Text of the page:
Why are member variables captured by an “all automatic” capture, but not by explicit naming?

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In C++11 (from cppreference.com):

[&] captures all automatic variables used in the body of the lambda by reference and current object by reference if exists


[a,&b] where a is captured by copy and b is captured by reference

So my question is, if we have a class such as (VERSION A):

class Foo {     public:      void test()     {         auto y = [&](){ return x; }();   // Line 6     }      int x;     }; 

In Line 6, we successfully capture the member variable x using the "all automatic variables by reference" capture specifier.

Or we can write (VERSION B):

{     int& x = this->x;     auto y = [&x](){ return x; }(); } 

But the following does not compile (VERSION C):

{     auto y = [&x](){ return x; }(); }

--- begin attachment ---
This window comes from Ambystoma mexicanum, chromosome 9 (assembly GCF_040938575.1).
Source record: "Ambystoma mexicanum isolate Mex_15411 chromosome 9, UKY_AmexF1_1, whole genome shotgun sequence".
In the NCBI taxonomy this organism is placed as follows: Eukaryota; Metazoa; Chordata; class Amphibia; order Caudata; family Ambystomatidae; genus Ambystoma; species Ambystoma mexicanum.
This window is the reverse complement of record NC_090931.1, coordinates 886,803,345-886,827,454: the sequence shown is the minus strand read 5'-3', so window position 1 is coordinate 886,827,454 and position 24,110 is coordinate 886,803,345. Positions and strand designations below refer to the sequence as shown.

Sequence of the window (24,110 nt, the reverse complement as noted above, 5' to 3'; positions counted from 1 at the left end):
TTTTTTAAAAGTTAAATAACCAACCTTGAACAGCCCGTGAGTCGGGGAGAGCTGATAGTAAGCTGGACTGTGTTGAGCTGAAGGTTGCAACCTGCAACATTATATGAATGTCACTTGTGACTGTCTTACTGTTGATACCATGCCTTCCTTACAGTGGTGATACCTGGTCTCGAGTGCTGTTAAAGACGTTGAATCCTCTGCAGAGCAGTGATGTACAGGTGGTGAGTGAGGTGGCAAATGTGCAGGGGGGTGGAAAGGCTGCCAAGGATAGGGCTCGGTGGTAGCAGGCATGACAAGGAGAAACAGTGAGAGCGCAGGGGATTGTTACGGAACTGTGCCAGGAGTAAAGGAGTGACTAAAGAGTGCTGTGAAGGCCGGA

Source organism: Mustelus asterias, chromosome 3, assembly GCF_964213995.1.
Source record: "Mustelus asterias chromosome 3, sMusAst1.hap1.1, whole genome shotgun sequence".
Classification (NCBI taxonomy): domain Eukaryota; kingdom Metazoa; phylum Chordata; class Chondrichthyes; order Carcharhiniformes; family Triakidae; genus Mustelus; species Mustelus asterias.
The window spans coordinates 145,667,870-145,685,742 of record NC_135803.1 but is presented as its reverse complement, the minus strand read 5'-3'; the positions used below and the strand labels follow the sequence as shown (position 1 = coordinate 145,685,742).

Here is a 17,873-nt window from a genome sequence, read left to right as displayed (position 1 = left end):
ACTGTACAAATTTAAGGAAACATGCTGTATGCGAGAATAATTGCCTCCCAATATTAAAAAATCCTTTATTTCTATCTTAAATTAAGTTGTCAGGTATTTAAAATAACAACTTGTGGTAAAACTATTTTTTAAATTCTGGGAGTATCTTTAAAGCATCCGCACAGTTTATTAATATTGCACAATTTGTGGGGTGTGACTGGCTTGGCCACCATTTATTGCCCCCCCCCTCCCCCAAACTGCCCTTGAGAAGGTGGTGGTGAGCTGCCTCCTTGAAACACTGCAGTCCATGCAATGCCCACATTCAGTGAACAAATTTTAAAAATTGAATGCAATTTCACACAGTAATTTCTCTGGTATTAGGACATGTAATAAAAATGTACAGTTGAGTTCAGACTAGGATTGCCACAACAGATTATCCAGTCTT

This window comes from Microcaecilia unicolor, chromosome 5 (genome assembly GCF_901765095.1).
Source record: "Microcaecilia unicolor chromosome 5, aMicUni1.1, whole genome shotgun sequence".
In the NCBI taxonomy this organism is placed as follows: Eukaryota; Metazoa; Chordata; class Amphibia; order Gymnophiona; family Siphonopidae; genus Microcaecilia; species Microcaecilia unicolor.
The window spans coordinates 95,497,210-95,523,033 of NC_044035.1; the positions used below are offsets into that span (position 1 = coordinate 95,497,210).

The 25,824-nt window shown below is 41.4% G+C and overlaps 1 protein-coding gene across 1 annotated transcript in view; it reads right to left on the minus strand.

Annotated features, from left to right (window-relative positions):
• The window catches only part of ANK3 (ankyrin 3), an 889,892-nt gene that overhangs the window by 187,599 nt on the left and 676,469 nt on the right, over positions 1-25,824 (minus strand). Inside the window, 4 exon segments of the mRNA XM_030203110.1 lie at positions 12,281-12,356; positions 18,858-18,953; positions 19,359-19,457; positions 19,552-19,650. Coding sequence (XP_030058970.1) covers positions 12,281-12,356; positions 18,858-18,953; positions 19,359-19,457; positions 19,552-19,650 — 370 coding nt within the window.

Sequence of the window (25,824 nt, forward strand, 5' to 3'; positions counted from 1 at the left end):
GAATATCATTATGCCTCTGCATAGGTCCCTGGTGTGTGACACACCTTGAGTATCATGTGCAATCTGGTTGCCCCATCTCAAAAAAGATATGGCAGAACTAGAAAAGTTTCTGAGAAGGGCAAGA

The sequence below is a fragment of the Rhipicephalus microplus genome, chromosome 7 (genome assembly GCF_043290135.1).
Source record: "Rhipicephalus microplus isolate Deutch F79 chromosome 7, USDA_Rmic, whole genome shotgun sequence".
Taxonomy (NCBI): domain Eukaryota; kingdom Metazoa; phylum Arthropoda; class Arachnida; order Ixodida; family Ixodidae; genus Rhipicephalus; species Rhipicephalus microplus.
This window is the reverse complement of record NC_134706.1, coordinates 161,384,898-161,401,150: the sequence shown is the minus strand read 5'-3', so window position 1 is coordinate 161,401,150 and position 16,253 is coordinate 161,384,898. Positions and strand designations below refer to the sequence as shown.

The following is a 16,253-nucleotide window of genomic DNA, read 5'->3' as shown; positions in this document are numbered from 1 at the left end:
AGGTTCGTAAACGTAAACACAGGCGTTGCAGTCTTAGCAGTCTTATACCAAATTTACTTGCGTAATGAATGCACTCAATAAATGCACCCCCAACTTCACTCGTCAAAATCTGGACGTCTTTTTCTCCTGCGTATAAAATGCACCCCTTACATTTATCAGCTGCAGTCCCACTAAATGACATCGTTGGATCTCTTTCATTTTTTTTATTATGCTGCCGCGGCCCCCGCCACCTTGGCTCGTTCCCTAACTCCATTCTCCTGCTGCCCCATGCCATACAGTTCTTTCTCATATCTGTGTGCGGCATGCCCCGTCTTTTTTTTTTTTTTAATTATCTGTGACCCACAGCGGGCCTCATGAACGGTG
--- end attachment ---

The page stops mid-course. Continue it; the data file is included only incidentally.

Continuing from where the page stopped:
This is because x does not exist as a name in the enclosing scope.

This also does not compile (VERSION D):

{     auto y = [&this](){ return x; }(); } 

This is because this cannot be captured by reference.

So, my question is, why does VERSION A work and not VERSION C or VERSION D? I understand why VERSION C and D do not work, but I don't understand why A works.

If we can't capture this by reference, and we cannot capture variables not in the parent scope, how is x being captured in VERSION A?

Intuitively, according to the capture rules VERSION B is the only version I'd expect to work.


Version A works because *this is implicitly captured by reference.

The current object (*this) can be implicitly captured if either capture default is present.

When you specify capture default (the [&] in this case), *this is implicitly captured; which has the same effect as [this]. Note that what's captured by reference is *this, not this itself; this can't be captured explicitly by reference like [&this], so version D fails.


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